Along these lines, they can confidently expect the kind of divine answer that their lamenting exemplars received. On the one hand, that answer is actualized in their participation by faith in the crucified and risen Christ. On the other hand, since the Romans remain in unredeemed bodies, sin continues to wage its deceitful and overpowering war.

A tension arises that is reminiscent of what OT lamenters experience, namely, the assurance of acceptance by God and the reality of ongoing affliction that could be misinterpreted as divine condemnation. Therefore, the Spirit testifies of the Romans’ adopted status before God and prompts trust-filled cries to their Father.

Oropeza: It goes to show that not all echoes come from the Old Testament. Here we have also an allusion to Jesus’s own prayer.

The Slaughterhouse

Crisler: A second intertextual connection happens with the interplay between the catalogue of afflictions and a citation from a classical psalm of lament in Rom 8:35–36. This suggests that Paul and his recipients appear to be under God’s wrath with no proper cause.

There are echoes of divine condemnation in Rom 8:35 with Paul’s reference to tribulation, distress, persecution, famine, nakedness, danger, and sword. There are a combination of afflictions found in pre-texts such Deut 28:53, Isa 8:22, Lam 2:21, Jer 5:12 and 24:10. In each of these wider contexts, divine wrath is announced against his people for their idolatrous and lawbreaking disobedience.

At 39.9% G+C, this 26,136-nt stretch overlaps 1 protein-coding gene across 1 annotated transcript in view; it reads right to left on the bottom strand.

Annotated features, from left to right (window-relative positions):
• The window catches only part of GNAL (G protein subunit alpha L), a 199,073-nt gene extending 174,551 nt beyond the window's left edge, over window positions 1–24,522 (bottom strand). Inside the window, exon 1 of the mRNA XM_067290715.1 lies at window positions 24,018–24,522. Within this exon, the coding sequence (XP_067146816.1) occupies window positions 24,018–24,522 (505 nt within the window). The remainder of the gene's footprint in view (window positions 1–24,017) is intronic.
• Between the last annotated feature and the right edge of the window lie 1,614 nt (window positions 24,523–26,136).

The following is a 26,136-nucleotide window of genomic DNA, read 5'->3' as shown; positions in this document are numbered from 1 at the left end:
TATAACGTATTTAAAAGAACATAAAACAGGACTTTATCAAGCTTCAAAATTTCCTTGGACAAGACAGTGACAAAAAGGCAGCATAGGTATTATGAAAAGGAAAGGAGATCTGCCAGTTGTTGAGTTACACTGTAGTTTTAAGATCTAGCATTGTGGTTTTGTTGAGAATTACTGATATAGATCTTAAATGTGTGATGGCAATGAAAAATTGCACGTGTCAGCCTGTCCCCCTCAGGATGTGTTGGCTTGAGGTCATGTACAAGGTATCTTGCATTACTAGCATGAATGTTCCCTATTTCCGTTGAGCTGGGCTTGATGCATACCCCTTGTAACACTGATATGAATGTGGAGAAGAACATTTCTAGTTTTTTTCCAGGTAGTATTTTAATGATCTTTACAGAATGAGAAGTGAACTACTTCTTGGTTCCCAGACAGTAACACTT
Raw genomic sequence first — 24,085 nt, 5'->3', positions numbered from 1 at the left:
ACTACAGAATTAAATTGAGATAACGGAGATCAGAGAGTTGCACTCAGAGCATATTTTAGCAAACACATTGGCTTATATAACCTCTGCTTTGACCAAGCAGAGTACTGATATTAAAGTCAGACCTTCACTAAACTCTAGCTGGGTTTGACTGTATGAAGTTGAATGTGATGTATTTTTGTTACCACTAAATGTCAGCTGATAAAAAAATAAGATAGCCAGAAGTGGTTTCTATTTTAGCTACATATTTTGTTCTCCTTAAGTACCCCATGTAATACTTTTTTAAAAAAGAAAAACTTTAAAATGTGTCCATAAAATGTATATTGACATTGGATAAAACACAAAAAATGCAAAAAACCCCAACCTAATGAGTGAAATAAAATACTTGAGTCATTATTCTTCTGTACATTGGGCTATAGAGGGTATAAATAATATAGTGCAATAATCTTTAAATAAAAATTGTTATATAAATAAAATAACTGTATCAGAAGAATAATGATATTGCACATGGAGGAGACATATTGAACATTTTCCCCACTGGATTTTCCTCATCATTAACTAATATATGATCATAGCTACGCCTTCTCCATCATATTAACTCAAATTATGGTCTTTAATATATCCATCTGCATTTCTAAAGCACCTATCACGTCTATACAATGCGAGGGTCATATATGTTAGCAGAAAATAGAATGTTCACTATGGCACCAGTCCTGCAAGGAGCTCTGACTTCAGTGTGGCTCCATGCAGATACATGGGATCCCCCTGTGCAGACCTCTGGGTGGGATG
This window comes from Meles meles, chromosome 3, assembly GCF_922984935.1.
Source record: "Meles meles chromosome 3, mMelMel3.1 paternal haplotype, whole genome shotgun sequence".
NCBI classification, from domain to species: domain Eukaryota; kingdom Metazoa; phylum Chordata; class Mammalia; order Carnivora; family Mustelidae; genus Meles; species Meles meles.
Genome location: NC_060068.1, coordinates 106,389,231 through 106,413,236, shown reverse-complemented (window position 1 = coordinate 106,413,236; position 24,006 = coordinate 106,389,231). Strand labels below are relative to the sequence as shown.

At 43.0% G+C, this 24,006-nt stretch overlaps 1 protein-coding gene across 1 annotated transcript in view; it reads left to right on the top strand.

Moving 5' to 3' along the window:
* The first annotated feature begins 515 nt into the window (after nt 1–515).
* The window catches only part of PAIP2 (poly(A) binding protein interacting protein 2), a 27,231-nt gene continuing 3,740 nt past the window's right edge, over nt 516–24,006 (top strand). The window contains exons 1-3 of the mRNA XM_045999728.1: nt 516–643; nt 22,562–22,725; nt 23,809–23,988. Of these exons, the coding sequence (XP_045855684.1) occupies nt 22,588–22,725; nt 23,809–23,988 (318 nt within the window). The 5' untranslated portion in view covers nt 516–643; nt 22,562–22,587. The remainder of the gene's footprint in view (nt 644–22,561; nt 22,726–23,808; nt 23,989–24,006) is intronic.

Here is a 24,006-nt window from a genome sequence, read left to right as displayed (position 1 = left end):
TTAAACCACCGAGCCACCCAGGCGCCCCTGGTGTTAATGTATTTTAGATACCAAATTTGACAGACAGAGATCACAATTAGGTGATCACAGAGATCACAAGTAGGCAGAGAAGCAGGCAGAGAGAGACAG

According to Paul’s gospel, those in Christ are no longer under condemnation (Rom 8:1). Therefore, why do they experience a list of afflictions normally reserved for those under divine condemnation according to Israel’s Scriptures?

There is an inexplicable dynamic to this experience for the Romans, which Paul recognizes through his citation of Ps 43:23 LXX (Ps 44:22 ET). This is a classic communal lament in which the speaker extols God’s past saving acts, but he protests God’s inexplicable and unprovoked rejection of his people as well.

Those among the people are indeed like innocent lambs led to the slaughter by God. Paul takes up the intertextual strands of divine condemnation and inexplicability to acknowledge that the Romans experience something similar. He reassures them that, despite the appearance of God’s wrath against them, nothing can separate them from God’s love in Christ.

Oropeza: Thank you once again, Channing, for your intertextual insights from Romans!

About B. J. Oropeza
B. J. Oropeza is Professor of Biblical and Religious Studies at Azusa Pacific University and Seminary. Among his many publications include Exploring Intertextuality (Cascade Books), Practicing Intertextuality (Cascade Books), and Exploring Second Corinthians: Death and Life, Hardship and Rivalry (SBL Press). He can be followed on Twitter: @bjoropeza1 and on Patheos: You can read more about the author here.

Browse Our Archives

Close Ad